Putting Lectures Online
Publishing recordings of lectures and other recorded audio and video teaching materials is a growing practice supported by a loose family of technologies, often awkwardly labeled ‘lecture capture’. At this seminar Dr Jon Anderson of the School of City and Regional Planning, Steven Vaughan of Cardiff Law School, and Dr Steve Rutherford of the School of Biosciences presented three contrasting perspectives on how this practice can be used to supplement, or even redefine, teaching practice. The session was well attended, with around 50 members of staff hearing from the speakers and engaging in question and answers and discussion.
The event was recorded using simple (and cheap) digital cameras and a digital audio recorder, and subsequently edited to combine audio and video with the slides.
In this first video, Simon Wood gives an overview of the themes of the session and introduces the speakers.
In the first presentation, Jon Anderson talks about recording supplementary ‘mini-lectures’ to prepare students and enhance face to face lectures.
The following is an audio recording of the question and answer session that followed. Apologies for the variability of the sound quality – most questions were audible enough to include in the recording but a few are still quite difficult to hear, owing to some questioners being a long distance from the microphone.
Steven Vaughan was unfortunately unable to attend the meeting in person, but spoke to Simon on camera about the Cardiff Law School’s experience recording all of the lectures on their undergraduate programme in the 2012/13 session. The following video was played during the seminar.
Although Steven was obviously not present to take questions, the video raised a number of interesting discussion points, captured in the following audio recording (with, again, apologies for the variable quality).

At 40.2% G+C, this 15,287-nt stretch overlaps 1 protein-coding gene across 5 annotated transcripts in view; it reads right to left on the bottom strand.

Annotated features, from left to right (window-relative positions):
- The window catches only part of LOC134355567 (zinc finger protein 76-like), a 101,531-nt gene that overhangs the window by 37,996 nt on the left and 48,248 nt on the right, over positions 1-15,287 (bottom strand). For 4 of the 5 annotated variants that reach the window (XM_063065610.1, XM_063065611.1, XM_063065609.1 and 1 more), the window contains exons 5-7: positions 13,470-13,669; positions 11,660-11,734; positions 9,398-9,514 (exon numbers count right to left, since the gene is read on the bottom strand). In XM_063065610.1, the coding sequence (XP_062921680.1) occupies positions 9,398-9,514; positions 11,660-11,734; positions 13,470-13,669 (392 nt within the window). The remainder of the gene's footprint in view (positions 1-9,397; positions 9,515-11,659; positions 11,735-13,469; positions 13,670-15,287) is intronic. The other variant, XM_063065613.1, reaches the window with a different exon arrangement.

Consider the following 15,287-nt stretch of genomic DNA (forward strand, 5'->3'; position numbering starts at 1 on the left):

The final presentation was from Steve Rutherford, who talked about recording before, during and after the lecture; with a particular focus on pre-recording lecture material for students to create more time for questions and discussion during face to face meetings.
Again, the question and answer session following Steve’s presentation was recorded (but with variable audio quality in places).
Following the presentations, participants were asked to write down and rank the benefits that they were realising, or aspired to realise, through the recording of lectures or teaching material in their own teaching programmes. Any University member interested in further discussions, meetings or events were invited to join the Lectures Online Community in Connections, by following the link and clicking on “join community” (or by emailing Simon Wood).
If you are interested in how these recordings were made using portable and relatively inexpensive equipment, there’s a video describing the process here.
Finally, Sharon Magill has already written a post on her experience attending this event: Changing the way we teach lectures, if you have written up your reflections or have some feedback to share, please comment below!